Monday, 25 April 2011

Holocaust Exhibition

I received an e-mail that a play based on the Holocaust was taking place for one day only at Manchester Victoria Baths. It would be an interactive, walk around play and the director was looking for art objects based on the Holocaust to be in a small exhibition at the start of the play. The brief was to focus on the hope behind the tragedy, on the family units that stayed together.
Keeping this in mind I began to brainstorm ideas, I wanted the main focus to be on a family that stick together but are surrounded by tragedy. To represent the harshness of the conditions I thought that barbed wire would be appropriate and I decided that this should be in an orb so that it seems all encompassing around the family. The family would be made form clay initially, and then paper mached around it and the figures would all be blended together. This would hopefully have a dual effect in that the family are welded as one unit and hold together against the terror of the Holocaust but also the vague and slightly deformed look of the figures would hopefully show that they are ghosts, and keep in the back of the mind of the audiences that these are still victims but aren't defined by it.
As I only had just over a week to the deadline when I received the e-mail, I decided to send a sketch of my idea and why I want to do it to the organisers beforehand to save me wasting time if I am on the wrong track.
The idea was accepted so I went full steam ahead on with the creation. I used brown paper to cover the clay for the family and was originally going to paint this a charcoal grey with blue tints, however, on completion I thought that the brown paper was quite complete on it's own. I thought it looked quite antique and to add to this effect I shaded in pencil and then washed that out with water which made it looked a bit more battered.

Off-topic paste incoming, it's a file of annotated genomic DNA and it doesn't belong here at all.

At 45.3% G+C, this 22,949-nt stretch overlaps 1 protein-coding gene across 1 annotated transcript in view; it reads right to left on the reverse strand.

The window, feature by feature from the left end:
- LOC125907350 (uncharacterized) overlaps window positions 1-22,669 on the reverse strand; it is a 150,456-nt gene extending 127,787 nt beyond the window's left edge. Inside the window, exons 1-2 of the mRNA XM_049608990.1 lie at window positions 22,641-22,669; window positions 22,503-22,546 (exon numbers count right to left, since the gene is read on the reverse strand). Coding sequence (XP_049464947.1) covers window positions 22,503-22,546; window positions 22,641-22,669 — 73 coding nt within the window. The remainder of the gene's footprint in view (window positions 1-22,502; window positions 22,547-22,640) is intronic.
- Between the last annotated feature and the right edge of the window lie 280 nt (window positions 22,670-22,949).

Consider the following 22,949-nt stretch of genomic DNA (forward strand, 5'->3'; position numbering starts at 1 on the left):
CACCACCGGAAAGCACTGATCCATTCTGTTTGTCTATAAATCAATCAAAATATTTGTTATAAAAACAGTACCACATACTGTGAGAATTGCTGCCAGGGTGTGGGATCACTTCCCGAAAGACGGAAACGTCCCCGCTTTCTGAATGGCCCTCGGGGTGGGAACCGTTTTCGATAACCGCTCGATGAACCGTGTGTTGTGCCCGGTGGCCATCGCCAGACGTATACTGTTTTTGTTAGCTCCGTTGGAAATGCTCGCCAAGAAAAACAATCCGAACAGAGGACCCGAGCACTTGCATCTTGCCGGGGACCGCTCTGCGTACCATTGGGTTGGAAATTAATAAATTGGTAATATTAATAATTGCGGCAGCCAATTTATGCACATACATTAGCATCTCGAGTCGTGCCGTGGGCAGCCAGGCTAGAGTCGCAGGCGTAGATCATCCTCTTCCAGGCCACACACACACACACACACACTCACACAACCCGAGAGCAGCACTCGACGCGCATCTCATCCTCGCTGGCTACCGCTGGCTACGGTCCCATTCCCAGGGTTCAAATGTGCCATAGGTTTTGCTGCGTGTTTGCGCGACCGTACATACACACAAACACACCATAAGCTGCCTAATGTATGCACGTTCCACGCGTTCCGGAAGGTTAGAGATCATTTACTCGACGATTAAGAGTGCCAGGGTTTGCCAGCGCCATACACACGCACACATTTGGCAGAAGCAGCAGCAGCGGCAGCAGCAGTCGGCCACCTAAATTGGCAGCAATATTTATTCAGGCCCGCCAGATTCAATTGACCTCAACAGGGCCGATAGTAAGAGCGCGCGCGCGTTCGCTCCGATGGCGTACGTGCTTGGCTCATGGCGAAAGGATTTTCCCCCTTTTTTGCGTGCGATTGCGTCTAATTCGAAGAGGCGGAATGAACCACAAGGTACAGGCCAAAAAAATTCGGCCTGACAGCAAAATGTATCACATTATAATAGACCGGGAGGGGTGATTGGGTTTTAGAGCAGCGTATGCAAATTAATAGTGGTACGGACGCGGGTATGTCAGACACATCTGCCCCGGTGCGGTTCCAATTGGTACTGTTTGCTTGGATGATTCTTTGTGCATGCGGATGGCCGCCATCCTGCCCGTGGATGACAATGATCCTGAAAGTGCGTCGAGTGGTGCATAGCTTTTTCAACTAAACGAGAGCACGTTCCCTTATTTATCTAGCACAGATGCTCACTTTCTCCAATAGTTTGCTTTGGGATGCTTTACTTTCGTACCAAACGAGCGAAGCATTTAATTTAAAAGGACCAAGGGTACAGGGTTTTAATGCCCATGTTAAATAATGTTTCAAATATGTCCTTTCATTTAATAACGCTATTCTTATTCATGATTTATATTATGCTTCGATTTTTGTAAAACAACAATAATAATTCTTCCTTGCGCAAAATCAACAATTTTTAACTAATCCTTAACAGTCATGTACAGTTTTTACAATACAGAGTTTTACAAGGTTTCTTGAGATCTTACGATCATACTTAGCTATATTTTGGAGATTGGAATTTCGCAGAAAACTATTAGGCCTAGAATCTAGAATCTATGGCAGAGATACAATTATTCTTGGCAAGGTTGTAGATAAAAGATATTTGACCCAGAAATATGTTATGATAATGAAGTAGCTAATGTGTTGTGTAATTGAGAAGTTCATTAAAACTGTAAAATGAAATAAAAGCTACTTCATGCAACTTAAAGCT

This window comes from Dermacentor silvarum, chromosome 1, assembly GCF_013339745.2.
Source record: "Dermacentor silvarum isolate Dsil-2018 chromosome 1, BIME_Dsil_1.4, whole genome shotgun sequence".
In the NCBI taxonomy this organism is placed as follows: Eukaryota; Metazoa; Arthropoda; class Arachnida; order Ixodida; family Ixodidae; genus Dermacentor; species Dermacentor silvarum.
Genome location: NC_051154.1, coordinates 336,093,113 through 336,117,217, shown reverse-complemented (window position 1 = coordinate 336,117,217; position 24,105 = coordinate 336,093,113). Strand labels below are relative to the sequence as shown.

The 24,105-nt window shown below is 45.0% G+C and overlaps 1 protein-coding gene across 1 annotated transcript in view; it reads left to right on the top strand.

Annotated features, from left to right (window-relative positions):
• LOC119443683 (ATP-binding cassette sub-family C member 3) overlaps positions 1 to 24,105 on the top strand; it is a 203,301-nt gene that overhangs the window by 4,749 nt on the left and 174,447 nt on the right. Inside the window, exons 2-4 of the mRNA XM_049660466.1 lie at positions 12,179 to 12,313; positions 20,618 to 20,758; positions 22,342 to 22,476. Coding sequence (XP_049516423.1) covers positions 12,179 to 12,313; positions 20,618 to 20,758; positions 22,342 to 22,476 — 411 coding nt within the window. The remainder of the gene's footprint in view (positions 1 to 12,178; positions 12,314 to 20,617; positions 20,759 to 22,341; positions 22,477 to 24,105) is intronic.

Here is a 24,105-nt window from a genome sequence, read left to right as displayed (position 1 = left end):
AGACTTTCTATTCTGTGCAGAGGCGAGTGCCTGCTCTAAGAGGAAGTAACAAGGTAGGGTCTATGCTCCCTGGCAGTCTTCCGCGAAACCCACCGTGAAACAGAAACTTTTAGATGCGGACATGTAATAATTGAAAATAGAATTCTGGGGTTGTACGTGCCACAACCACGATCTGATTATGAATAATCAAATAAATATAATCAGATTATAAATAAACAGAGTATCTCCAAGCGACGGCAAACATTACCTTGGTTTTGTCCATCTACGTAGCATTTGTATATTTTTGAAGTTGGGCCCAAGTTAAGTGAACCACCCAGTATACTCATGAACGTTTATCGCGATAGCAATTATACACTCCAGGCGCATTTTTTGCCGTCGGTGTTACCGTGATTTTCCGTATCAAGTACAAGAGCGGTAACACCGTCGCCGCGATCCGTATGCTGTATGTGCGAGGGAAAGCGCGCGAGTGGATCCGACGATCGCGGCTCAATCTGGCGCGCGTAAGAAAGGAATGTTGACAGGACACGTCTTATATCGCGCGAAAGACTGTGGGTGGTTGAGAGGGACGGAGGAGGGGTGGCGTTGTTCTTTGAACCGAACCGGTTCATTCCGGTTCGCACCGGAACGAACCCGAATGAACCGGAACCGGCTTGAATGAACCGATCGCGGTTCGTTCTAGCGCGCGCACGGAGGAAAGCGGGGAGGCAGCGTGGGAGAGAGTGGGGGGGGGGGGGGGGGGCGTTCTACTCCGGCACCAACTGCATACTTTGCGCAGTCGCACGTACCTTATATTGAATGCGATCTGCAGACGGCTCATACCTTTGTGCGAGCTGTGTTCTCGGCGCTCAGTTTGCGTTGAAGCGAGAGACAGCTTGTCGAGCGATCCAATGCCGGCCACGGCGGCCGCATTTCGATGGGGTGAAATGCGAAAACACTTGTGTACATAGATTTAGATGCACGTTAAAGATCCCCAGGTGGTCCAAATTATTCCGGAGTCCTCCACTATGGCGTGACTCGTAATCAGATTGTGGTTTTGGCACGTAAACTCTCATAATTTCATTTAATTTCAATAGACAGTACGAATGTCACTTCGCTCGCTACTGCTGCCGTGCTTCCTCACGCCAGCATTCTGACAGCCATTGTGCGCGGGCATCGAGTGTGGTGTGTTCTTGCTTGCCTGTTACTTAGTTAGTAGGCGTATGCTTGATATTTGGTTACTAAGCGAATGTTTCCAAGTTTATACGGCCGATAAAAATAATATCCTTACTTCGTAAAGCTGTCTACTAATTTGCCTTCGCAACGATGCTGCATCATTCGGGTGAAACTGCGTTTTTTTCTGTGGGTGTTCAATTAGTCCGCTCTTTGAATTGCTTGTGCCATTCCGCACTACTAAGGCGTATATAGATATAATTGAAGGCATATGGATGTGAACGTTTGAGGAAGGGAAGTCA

For the base, I bought three birch wood circular plaques that I drilled holes around the edge of two for the barbed wire to be placed in. For the barbed wire I used a 0.8mm aluminium wire for the main part and then a thinner 0.2mm wire to wrap around for the sharp points.
The piece was accepted and I went to see the show at the Baths to see my piece and the show I did it for. It was really exciting to see my piece in an exhibition with other people's work, although one of the barbed wire strips had become wonky. The show was also very effective and emotional and I was very pleased to take a small part in it.   

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